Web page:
Bladder Exstrophy

Bladder Exstrophy

Bladder exstrophy is an uncommon birth abnormality that arises during the early stages of fetal development. The developing baby’s abdominal wall and surrounding organs do not correctly fuse together.

The bladder of the newborn is exposed on the exterior of the body. This is a complicated disorder that affects the urinary tract, reproductive tract, digestive tract, and musculoskeletal system. It also causes improper bladder and pelvic formation.
Bladder exstrophy affects about 1 in every 40,000 babies.

Bladder Exstrophy

Exstrophy is classified into three types:

  • Epispadias is a condition that affects the tube that transports urine from the bladder to the outside of the body (urethra). This is a less severe form. Male epispadias affects around one in every 117,000 births. Female epispadias affects around one in every 484,000 births.
  • Classic bladder exstrophy affects the bladder, urethra, and genitals. Bladder exstrophy is uncommon. It affects around one in every 40,000-50,000 infants. It is more common in males than in girls.
  • Cloacal exstrophy is a condition that affects the bladder, urethra, genitals, and intestines. This is a more severe form. And it affects around one in every 100,000 newborns. It is more common in females.

Diagnosing Bladder Exstrophy

  • Prenatal ultrasounds may occasionally detect bladder exstrophy, but the diagnosis is typically established after delivery.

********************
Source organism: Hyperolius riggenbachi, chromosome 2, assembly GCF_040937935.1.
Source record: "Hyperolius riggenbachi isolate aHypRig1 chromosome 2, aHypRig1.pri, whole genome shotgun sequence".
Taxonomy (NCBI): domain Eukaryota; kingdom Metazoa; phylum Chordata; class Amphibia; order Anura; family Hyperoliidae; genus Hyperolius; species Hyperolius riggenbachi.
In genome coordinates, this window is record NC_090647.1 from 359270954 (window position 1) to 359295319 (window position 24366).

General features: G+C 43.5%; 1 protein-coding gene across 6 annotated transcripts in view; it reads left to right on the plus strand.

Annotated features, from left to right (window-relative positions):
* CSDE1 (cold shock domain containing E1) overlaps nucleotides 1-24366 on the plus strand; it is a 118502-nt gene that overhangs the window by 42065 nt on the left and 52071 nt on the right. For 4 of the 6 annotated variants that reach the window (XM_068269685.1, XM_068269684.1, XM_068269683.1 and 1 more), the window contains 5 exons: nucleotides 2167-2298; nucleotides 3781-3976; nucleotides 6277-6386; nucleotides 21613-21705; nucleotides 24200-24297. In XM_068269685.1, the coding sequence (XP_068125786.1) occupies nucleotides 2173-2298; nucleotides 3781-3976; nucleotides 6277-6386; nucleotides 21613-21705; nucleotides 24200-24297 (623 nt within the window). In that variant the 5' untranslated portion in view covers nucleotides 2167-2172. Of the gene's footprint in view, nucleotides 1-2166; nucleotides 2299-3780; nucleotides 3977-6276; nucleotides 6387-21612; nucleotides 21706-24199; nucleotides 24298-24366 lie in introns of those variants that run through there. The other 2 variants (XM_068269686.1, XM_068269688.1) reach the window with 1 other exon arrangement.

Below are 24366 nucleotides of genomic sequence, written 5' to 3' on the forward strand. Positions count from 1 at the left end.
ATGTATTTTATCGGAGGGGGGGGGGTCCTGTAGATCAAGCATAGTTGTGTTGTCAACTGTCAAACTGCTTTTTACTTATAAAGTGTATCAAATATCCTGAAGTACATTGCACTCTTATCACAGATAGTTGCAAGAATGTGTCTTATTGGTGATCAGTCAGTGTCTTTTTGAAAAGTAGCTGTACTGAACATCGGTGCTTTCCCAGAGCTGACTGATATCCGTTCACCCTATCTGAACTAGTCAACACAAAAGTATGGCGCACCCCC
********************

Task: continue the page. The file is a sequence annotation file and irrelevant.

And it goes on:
• Regardless of the stage of the diagnosis, the child should be directed to a pediatric urologist who has expertise in treating and managing this unusual ailment.

What is the treatment for Pediatric Bladder Exstrophy?


  • Surgery is nearly always necessary to treat bladder exstrophy. Many individuals need many procedures over the course of several years as they grow and develop. Most children with bladder exstrophy will have completely functioning and normal-appearing bladders and sexual organs.
  • The initial procedure to treat bladder exstrophy is usually performed when the infant is just a few days old. The purpose of bladder exstrophy reconstructive surgery is to first arrange the bladder inside the body such that it functions correctly, and subsequently enhances external looks.
  • Pediatric urologists conduct surgeries on patients while they are sedated. They may be given pain or anti-inflammatory drugs to aid in their recovery after surgery. Antibiotics may also be administered to patients to prevent infections as they recover.
  • Each patient’s bladder reconstruction and management and therapy of bladder exstrophy will be unique. In most situations, counseling is provided to the patient and his or her family to assist with the transition to each stage of the treatment.
  • The bladder will be separated from the abdominal wall and, if required, from the colon during the first procedure. If the size or form of the bladder interferes with function, it may be required to rebuild a portion of the bladder.
  • The child will most likely be hospitalized for many weeks after each procedure. Urine tests will be repeated to look for symptoms of infection at the surgery site, bladder, and kidneys.
  • The last surgical treatments are normally carried out when the child is old enough to retain bladder control, which is usually around the age of four.


While a long procedure, staged reconstruction provides a positive outlook for children with bladder exstrophy. Approximately 75% of persons treated for this illness will be able to regulate their bladder. The majority of people treated have normal bladder and sexual organ function.
After treatment, patients treated for bladder exstrophy generally have no lifestyle restrictions and the condition has no impact on life expectancy.

For more information & consultation on Bladder Exstrophy, Get in touch with Dr. Adwait Prakash a Pediatric Surgeon in Indore. will help you out in understanding your problem and guide you through every stage of your treatment.

To book your appointment Call: 8889588832.